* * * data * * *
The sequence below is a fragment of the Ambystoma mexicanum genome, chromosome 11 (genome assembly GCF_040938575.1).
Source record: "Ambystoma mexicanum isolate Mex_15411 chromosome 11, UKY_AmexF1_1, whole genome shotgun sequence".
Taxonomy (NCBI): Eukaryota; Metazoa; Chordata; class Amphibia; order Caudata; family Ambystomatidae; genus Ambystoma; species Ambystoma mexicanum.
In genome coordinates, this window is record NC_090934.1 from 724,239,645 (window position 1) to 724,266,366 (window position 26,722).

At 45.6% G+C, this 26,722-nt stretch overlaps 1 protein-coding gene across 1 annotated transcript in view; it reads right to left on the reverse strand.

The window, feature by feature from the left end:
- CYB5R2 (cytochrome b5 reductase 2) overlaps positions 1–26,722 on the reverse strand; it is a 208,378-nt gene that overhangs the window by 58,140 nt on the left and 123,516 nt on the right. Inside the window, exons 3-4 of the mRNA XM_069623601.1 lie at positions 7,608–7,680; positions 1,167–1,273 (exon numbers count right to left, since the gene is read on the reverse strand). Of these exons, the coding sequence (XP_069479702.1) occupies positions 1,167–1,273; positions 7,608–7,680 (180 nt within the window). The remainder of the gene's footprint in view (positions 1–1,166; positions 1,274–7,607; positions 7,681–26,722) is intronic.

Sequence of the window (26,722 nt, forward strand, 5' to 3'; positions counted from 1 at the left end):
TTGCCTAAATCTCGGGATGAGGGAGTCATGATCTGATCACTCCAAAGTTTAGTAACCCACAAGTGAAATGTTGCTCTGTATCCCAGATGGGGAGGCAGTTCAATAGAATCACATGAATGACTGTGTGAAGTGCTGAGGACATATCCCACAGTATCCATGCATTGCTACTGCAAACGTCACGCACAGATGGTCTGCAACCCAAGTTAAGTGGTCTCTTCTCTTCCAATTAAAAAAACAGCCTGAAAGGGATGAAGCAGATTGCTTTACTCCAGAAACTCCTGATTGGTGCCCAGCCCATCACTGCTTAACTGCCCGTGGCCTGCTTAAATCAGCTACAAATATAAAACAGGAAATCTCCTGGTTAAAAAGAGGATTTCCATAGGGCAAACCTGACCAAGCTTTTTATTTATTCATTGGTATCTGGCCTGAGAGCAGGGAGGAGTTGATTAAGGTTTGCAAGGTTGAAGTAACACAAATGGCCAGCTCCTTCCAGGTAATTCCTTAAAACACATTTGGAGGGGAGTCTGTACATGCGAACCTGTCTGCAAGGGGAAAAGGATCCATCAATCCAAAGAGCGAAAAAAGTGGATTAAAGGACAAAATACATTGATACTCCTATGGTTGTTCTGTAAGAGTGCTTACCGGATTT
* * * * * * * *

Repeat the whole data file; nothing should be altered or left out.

The sequence below is a fragment of the Ambystoma mexicanum genome, chromosome 11 (genome assembly GCF_040938575.1).
Source record: "Ambystoma mexicanum isolate Mex_15411 chromosome 11, UKY_AmexF1_1, whole genome shotgun sequence".
Taxonomy (NCBI): Eukaryota; Metazoa; Chordata; class Amphibia; order Caudata; family Ambystomatidae; genus Ambystoma; species Ambystoma mexicanum.
In genome coordinates, this window is record NC_090934.1 from 724,239,645 (window position 1) to 724,266,366 (window position 26,722).

At 45.6% G+C, this 26,722-nt stretch overlaps 1 protein-coding gene across 1 annotated transcript in view; it reads right to left on the reverse strand.

The window, feature by feature from the left end:
- CYB5R2 (cytochrome b5 reductase 2) overlaps positions 1–26,722 on the reverse strand; it is a 208,378-nt gene that overhangs the window by 58,140 nt on the left and 123,516 nt on the right. Inside the window, exons 3-4 of the mRNA XM_069623601.1 lie at positions 7,608–7,680; positions 1,167–1,273 (exon numbers count right to left, since the gene is read on the reverse strand). Of these exons, the coding sequence (XP_069479702.1) occupies positions 1,167–1,273; positions 7,608–7,680 (180 nt within the window). The remainder of the gene's footprint in view (positions 1–1,166; positions 1,274–7,607; positions 7,681–26,722) is intronic.

Sequence of the window (26,722 nt, forward strand, 5' to 3'; positions counted from 1 at the left end):
TTGCCTAAATCTCGGGATGAGGGAGTCATGATCTGATCACTCCAAAGTTTAGTAACCCACAAGTGAAATGTTGCTCTGTATCCCAGATGGGGAGGCAGTTCAATAGAATCACATGAATGACTGTGTGAAGTGCTGAGGACATATCCCACAGTATCCATGCATTGCTACTGCAAACGTCACGCACAGATGGTCTGCAACCCAAGTTAAGTGGTCTCTTCTCTTCCAATTAAAAAAACAGCCTGAAAGGGATGAAGCAGATTGCTTTACTCCAGAAACTCCTGATTGGTGCCCAGCCCATCACTGCTTAACTGCCCGTGGCCTGCTTAAATCAGCTACAAATATAAAACAGGAAATCTCCTGGTTAAAAAGAGGATTTCCATAGGGCAAACCTGACCAAGCTTTTTATTTATTCATTGGTATCTGGCCTGAGAGCAGGGAGGAGTTGATTAAGGTTTGCAAGGTTGAAGTAACACAAATGGCCAGCTCCTTCCAGGTAATTCCTTAAAACACATTTGGAGGGGAGTCTGTACATGCGAACCTGTCTGCAAGGGGAAAAGGATCCATCAATCCAAAGAGCGAAAAAAGTGGATTAAAGGACAAAATACATTGATACTCCTATGGTTGTTCTGTAAGAGTGCTTACCGGATTT